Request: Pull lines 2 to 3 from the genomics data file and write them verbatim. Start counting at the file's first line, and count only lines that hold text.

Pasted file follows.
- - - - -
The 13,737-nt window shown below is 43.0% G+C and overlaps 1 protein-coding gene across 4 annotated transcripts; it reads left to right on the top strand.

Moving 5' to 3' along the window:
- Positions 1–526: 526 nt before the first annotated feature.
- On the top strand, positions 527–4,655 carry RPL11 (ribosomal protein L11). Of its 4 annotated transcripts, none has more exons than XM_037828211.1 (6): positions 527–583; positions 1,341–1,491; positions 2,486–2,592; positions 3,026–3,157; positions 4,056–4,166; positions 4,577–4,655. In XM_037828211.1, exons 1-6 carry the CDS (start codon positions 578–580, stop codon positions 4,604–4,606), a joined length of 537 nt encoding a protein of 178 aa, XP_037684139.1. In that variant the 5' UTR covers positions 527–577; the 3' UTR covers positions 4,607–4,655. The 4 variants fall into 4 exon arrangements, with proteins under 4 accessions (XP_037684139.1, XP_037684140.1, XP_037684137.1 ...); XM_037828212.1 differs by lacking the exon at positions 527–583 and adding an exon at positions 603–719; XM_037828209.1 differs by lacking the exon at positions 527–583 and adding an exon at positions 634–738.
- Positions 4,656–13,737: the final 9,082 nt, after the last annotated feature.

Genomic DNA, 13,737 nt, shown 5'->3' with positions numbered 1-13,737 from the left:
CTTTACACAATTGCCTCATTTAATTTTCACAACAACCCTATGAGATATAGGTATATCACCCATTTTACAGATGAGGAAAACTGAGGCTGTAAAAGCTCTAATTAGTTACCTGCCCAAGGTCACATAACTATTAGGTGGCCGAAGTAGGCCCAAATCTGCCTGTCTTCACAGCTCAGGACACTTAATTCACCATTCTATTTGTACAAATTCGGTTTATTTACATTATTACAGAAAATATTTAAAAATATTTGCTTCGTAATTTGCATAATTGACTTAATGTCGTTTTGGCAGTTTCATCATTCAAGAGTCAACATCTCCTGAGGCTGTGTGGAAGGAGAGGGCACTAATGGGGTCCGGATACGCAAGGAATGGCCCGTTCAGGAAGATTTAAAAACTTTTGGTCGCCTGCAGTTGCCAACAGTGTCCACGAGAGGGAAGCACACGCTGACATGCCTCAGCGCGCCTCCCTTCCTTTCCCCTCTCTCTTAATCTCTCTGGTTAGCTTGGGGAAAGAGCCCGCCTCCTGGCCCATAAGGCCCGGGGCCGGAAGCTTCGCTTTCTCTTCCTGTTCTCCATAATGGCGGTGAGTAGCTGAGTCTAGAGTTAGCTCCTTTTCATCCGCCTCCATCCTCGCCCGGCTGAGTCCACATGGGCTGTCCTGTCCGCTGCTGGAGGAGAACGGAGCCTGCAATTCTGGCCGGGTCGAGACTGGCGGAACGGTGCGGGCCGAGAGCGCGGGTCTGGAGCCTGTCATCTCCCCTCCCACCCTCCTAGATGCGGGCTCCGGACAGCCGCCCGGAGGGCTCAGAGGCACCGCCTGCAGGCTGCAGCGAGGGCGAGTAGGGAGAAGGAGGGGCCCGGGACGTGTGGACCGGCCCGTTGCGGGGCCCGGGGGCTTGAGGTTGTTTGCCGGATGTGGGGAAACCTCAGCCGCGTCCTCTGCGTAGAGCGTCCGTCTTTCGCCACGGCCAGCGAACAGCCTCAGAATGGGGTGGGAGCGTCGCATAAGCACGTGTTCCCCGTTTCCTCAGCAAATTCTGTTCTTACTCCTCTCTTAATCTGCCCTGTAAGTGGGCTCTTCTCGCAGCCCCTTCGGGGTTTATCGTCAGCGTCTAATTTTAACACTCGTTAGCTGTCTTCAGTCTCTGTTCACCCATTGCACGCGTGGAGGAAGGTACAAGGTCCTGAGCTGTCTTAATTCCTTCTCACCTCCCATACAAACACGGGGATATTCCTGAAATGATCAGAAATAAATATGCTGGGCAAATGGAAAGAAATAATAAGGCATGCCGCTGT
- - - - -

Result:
Moving 5' to 3' along the window:
- Positions 1–526: 526 nt before the first annotated feature.